Calories are a measure of energy, so technically warm food has more energy than cold food. It's possible that the way that it's cooked might add fat (saute, frying, etc), which will add to the chemical energy available.
But the real issue is a factor of absorption -- cooking makes more nutrients available that the body wouldn't otherwise be able to use. Do those nutrients have calories? It's possible, I guess, but to get the same nutrients, you'd have to eat more of the raw food.
I really don't know calories are calculated these days -- it used to be a measure of how much energy was given off when the dehydrated food was burned, but with the advent of things like Olestra that are considered '0 calorie' are only so because they can't be absorbed by the body.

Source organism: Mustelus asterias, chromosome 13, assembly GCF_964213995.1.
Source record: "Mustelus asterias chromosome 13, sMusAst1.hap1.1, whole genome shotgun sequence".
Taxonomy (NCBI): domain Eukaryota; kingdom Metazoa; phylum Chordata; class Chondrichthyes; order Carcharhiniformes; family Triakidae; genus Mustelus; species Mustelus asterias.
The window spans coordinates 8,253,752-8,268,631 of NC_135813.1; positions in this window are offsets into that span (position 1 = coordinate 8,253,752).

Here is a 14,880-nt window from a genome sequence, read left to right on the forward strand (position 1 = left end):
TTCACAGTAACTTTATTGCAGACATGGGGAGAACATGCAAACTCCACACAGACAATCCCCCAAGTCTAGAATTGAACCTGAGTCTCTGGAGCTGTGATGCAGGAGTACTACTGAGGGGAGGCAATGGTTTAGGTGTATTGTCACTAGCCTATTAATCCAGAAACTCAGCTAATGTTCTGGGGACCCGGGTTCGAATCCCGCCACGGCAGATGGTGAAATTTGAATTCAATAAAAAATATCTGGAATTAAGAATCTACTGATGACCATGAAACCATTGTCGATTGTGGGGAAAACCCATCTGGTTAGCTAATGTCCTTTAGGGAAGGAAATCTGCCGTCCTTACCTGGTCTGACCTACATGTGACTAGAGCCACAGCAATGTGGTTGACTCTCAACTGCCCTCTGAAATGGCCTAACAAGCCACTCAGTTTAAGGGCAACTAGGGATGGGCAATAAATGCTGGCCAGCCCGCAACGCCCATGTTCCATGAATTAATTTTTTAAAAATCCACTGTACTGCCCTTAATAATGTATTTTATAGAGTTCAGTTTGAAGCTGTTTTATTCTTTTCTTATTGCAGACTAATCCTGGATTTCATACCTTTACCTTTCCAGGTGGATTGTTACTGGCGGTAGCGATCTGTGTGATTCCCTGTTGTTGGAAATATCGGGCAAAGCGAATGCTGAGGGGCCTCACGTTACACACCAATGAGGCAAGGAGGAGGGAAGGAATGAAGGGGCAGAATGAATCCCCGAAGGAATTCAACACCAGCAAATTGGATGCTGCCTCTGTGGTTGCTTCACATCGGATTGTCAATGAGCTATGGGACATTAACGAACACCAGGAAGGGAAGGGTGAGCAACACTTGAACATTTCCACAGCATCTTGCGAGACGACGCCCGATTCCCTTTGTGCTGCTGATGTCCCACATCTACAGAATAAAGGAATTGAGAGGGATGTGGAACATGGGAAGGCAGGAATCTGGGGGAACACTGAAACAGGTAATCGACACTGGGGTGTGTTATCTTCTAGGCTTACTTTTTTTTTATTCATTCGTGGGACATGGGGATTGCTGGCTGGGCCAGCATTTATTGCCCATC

I've heard that one of the suspected reasons for the advent of human civilization was because of cooking that might be the source of your question. From the Publisher's Weekly summary of Catching Fire: How Cooking Made Us Human:
By making food more digestible and easier to extract energy from, Wrangham reasons, cooking enabled hominids' jaws, teeth and guts to shrink, freeing up calories to fuel their expanding brains.
... but that doesn't specifically say that it added calories, as it "liberated mankind from the drudgery of chewing", which would've required energy. (sort of like the 'negative calories' of raw celery)